Being a technologist in the financial industry allows me to use innovative tools and systems to solve problems that have huge implications firm-wide. I’m working on a few projects related to moving some of our transactional and reference data to the cloud. This will open up innovative opportunities where we can start utilizing some vendor products and tools that are only available in the cloud. As the data is sensitive, we are making sure that data governance and data security are taken care of appropriately as part of the new architecture and data store choices.
The focus on data has grown tremendously in the last few years. We need to make sure that we have proper data governance, quality, lineage, and most importantly, the levels of security around it. This is an exciting time for technologists who are passionate about data.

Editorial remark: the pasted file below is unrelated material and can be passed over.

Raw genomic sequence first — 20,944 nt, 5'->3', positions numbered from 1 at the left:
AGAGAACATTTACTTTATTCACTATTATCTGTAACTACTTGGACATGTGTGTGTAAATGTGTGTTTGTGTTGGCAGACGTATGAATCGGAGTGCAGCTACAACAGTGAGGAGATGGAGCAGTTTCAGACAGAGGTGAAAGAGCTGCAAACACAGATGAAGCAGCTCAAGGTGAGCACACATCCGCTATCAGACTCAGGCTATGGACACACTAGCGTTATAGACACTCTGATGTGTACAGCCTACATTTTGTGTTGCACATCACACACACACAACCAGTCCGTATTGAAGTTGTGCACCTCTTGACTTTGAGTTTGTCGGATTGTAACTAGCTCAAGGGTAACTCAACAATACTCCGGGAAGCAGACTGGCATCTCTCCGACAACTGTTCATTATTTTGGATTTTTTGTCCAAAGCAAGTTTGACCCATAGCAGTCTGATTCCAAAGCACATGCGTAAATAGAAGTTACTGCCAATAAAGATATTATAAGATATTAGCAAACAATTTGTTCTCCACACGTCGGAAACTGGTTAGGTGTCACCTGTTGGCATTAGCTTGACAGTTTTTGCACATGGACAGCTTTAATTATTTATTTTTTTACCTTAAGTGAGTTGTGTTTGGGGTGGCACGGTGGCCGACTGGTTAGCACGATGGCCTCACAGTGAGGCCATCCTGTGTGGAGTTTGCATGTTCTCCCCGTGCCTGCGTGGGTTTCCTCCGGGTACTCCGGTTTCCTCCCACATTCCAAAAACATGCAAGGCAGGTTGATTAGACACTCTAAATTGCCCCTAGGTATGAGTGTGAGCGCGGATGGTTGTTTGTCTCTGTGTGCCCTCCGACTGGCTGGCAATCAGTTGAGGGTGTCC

What advice do you give most often to people who are starting out in their careers or interested in advancing at the firm?
I always tell people that mobility opens different doors. During my time at Morgan Stanley, I’ve worked with the back office, middle office and front office. Suddenly, there is this light bulb that goes on, and you realize you know so much about the flow between the systems within our firm. That understanding was enormously helpful to me when I worked on data flows that required front-to-back business knowledge, and it was critical to the business in order to achieve federal certification. It’s also been invaluable in supporting collaboration with colleagues.